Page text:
Lotteritilsynet believes Kindred is still targeting Norwegian players.
Norway.- Last month, Lotteritilsynet, the Norwegian gambling regulator, put a hold on its threat to issue daily fines against Kindred Group’s Trannel subsidiary. But it now says that the fines will finally go ahead after finding that the operator was still targeting Norwegian players.
Kindred says that it has changed the language on its sites from Norwegian to English, removed Norwegian flags from all channels and changed the name of Storspiller to a non-Norwegian word. It also stopped all advertising and marketing in Norwegian and stopped offering Norwegian speaking customer service. But that’s not enough, according to the regulator.
The Sweden-based gambling company has always argued that it believes Norway’s monopoly system is against European law and that this means it was doing no wrong by targetting the country. Last month, however, it said that while it would continue to contest the case, it would stop targetting Norwegian customers in the meantime as a gesture of goodwill.
Lotteritilsynet says it will now impose a fine of NOK1.198m (€113,900) per day up until its estimate of Kindred’s revenue from the Norwegian market. Kindred says it will appeal the fines.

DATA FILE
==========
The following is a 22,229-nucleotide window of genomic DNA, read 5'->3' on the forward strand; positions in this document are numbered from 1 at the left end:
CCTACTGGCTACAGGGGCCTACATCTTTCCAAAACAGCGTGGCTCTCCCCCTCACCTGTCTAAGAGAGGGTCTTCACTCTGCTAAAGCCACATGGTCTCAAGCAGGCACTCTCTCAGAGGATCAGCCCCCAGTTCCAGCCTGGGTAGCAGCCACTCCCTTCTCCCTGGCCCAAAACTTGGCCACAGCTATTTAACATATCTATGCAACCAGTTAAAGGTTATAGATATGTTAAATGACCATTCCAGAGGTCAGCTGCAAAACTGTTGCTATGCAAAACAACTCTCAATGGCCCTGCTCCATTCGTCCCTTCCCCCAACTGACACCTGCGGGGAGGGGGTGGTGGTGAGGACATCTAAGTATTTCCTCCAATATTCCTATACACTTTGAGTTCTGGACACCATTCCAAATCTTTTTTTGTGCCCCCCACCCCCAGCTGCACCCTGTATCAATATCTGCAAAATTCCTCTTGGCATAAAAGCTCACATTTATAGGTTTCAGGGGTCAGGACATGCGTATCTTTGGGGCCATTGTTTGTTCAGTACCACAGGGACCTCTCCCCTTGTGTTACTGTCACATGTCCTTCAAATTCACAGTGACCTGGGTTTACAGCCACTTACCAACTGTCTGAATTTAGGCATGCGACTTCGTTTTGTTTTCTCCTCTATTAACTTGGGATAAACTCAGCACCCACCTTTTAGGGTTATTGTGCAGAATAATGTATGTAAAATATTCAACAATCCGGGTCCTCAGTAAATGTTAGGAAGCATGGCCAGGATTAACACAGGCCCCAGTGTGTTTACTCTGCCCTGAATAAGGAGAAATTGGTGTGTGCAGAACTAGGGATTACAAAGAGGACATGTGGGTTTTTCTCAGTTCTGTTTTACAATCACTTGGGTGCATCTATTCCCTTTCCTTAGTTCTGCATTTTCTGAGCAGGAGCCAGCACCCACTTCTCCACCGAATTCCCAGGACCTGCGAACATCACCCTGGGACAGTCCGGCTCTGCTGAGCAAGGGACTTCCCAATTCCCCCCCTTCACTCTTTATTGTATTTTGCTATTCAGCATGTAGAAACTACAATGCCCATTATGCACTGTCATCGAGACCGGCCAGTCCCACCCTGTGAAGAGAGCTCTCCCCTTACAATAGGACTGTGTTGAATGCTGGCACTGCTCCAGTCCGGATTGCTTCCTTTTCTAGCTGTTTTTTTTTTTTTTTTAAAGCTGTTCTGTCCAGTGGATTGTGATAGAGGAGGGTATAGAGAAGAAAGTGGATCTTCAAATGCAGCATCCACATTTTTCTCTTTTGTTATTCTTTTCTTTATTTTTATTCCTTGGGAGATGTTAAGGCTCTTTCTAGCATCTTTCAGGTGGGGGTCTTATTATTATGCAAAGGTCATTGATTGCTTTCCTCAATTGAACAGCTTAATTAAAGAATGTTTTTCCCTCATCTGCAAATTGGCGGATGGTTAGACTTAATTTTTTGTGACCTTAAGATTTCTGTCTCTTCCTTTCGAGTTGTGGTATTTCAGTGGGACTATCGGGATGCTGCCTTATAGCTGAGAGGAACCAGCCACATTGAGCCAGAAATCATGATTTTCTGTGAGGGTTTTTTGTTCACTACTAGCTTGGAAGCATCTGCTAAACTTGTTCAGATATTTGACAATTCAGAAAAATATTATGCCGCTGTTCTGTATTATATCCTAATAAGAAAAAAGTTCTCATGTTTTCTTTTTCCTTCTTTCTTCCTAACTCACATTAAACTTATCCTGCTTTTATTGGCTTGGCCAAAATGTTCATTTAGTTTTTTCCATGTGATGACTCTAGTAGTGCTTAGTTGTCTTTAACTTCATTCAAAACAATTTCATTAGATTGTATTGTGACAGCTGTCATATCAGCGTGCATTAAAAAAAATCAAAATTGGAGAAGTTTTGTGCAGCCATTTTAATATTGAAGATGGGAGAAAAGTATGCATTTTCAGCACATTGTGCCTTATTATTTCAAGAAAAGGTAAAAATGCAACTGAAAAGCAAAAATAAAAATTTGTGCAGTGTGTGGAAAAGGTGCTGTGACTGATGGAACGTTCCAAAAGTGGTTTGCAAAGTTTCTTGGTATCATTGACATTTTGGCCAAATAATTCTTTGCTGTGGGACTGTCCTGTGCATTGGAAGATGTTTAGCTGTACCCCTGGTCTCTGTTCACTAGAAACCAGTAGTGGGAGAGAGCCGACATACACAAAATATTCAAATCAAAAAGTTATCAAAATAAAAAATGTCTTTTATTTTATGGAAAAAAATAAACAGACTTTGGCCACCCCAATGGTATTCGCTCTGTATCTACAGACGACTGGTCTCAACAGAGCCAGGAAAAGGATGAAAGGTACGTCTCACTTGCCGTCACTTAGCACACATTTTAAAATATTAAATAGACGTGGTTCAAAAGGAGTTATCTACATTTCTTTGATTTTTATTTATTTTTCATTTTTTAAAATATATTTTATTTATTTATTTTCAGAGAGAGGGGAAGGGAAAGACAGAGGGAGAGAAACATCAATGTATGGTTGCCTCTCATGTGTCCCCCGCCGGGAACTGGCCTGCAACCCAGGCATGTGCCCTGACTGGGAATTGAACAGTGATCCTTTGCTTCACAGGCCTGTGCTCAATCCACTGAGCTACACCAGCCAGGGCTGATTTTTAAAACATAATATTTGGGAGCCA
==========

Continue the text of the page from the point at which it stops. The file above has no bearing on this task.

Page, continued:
It said: “Despite the changes and Trannel’s clear communication to the contrary, Lotteritilsynet incorrectly claims that Trannel’s offering still targets Norwegian residents and has therefore decided to reinstate the coercive fine.
“Trannel firmly disagrees with the assessment as it is fully legal for Norwegian residents to access and use international gambling services, which are licensed in the EU/EEA area and offered within a safe and secure environment. Kindred will continue to passively accept customers residing in Norway.
“Lotteritilsynet does not have jurisdiction over Trannel as the company is domiciled in Malta and duly licensed by the Maltese Gaming Authority. Therefore, Kindred is confident that the coercive fine cannot be enforced by Lotteritilsynet outside of Norway.”
Kindred noted that it had applied for a gambling licence in Norway and said it wants to be an active part of Norwegian society and contribute to the country financially. Norway maintains a state-controlled monopoly under which only Norsk Tipping and Norsk Rikstoto can offer gambling.
In Sweden, Kindred Group and the state-controlled gambling operators ATG and Svenska Spel have recently agreed to collaborate to publish biannual reports on problem gambling interventions. ATG and Svenska Spel had already announced report, but the participation of a private gambling operator alongside them makes it a first-of-its-kind initiative.